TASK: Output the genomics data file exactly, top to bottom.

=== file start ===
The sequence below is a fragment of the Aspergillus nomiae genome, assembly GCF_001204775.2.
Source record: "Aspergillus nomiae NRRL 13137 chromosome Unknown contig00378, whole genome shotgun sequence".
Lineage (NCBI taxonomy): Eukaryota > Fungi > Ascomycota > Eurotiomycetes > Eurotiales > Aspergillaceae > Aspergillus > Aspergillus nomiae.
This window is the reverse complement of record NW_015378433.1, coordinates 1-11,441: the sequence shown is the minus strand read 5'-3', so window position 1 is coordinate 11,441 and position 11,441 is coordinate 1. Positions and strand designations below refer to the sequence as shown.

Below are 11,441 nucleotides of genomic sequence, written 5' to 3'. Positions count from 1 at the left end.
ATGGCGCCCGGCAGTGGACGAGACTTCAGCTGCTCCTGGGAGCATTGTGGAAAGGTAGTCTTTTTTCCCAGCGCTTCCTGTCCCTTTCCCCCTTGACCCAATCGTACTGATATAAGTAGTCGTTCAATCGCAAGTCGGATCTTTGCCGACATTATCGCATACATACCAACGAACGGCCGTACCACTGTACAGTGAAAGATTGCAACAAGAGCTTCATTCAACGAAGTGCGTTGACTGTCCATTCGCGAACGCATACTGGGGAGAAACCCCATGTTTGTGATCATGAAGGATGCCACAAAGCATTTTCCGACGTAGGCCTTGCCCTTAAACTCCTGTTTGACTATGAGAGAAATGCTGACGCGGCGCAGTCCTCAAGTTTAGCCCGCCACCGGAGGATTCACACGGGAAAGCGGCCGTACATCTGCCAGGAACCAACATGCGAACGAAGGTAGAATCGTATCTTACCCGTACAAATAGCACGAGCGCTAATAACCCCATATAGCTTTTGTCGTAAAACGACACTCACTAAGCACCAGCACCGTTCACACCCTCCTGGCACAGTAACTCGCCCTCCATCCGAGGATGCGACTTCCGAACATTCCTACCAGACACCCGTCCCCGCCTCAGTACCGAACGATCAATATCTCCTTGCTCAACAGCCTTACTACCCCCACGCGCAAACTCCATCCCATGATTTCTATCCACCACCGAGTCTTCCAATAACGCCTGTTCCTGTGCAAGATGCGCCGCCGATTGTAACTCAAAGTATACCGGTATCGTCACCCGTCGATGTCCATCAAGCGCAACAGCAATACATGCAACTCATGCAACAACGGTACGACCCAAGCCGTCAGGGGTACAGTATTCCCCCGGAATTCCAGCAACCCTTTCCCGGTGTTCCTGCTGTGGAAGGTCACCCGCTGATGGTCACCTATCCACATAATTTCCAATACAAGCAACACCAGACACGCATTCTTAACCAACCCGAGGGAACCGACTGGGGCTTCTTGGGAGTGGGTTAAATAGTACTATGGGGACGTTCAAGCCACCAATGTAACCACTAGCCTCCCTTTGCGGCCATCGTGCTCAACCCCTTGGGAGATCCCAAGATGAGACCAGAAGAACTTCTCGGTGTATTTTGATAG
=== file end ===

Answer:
The sequence below is a fragment of the Aspergillus nomiae genome, assembly GCF_001204775.2.
Source record: "Aspergillus nomiae NRRL 13137 chromosome Unknown contig00378, whole genome shotgun sequence".
Lineage (NCBI taxonomy): Eukaryota > Fungi > Ascomycota > Eurotiomycetes > Eurotiales > Aspergillaceae > Aspergillus > Aspergillus nomiae.
This window is the reverse complement of record NW_015378433.1, coordinates 1-11,441: the sequence shown is the minus strand read 5'-3', so window position 1 is coordinate 11,441 and position 11,441 is coordinate 1. Positions and strand designations below refer to the sequence as shown.

Below are 11,441 nucleotides of genomic sequence, written 5' to 3'. Positions count from 1 at the left end.
ATGGCGCCCGGCAGTGGACGAGACTTCAGCTGCTCCTGGGAGCATTGTGGAAAGGTAGTCTTTTTTCCCAGCGCTTCCTGTCCCTTTCCCCCTTGACCCAATCGTACTGATATAAGTAGTCGTTCAATCGCAAGTCGGATCTTTGCCGACATTATCGCATACATACCAACGAACGGCCGTACCACTGTACAGTGAAAGATTGCAACAAGAGCTTCATTCAACGAAGTGCGTTGACTGTCCATTCGCGAACGCATACTGGGGAGAAACCCCATGTTTGTGATCATGAAGGATGCCACAAAGCATTTTCCGACGTAGGCCTTGCCCTTAAACTCCTGTTTGACTATGAGAGAAATGCTGACGCGGCGCAGTCCTCAAGTTTAGCCCGCCACCGGAGGATTCACACGGGAAAGCGGCCGTACATCTGCCAGGAACCAACATGCGAACGAAGGTAGAATCGTATCTTACCCGTACAAATAGCACGAGCGCTAATAACCCCATATAGCTTTTGTCGTAAAACGACACTCACTAAGCACCAGCACCGTTCACACCCTCCTGGCACAGTAACTCGCCCTCCATCCGAGGATGCGACTTCCGAACATTCCTACCAGACACCCGTCCCCGCCTCAGTACCGAACGATCAATATCTCCTTGCTCAACAGCCTTACTACCCCCACGCGCAAACTCCATCCCATGATTTCTATCCACCACCGAGTCTTCCAATAACGCCTGTTCCTGTGCAAGATGCGCCGCCGATTGTAACTCAAAGTATACCGGTATCGTCACCCGTCGATGTCCATCAAGCGCAACAGCAATACATGCAACTCATGCAACAACGGTACGACCCAAGCCGTCAGGGGTACAGTATTCCCCCGGAATTCCAGCAACCCTTTCCCGGTGTTCCTGCTGTGGAAGGTCACCCGCTGATGGTCACCTATCCACATAATTTCCAATACAAGCAACACCAGACACGCATTCTTAACCAACCCGAGGGAACCGACTGGGGCTTCTTGGGAGTGGGTTAAATAGTACTATGGGGACGTTCAAGCCACCAATGTAACCACTAGCCTCCCTTTGCGGCCATCGTGCTCAACCCCTTGGGAGATCCCAAGATGAGACCAGAAGAACTTCTCGGTGTATTTTGATAG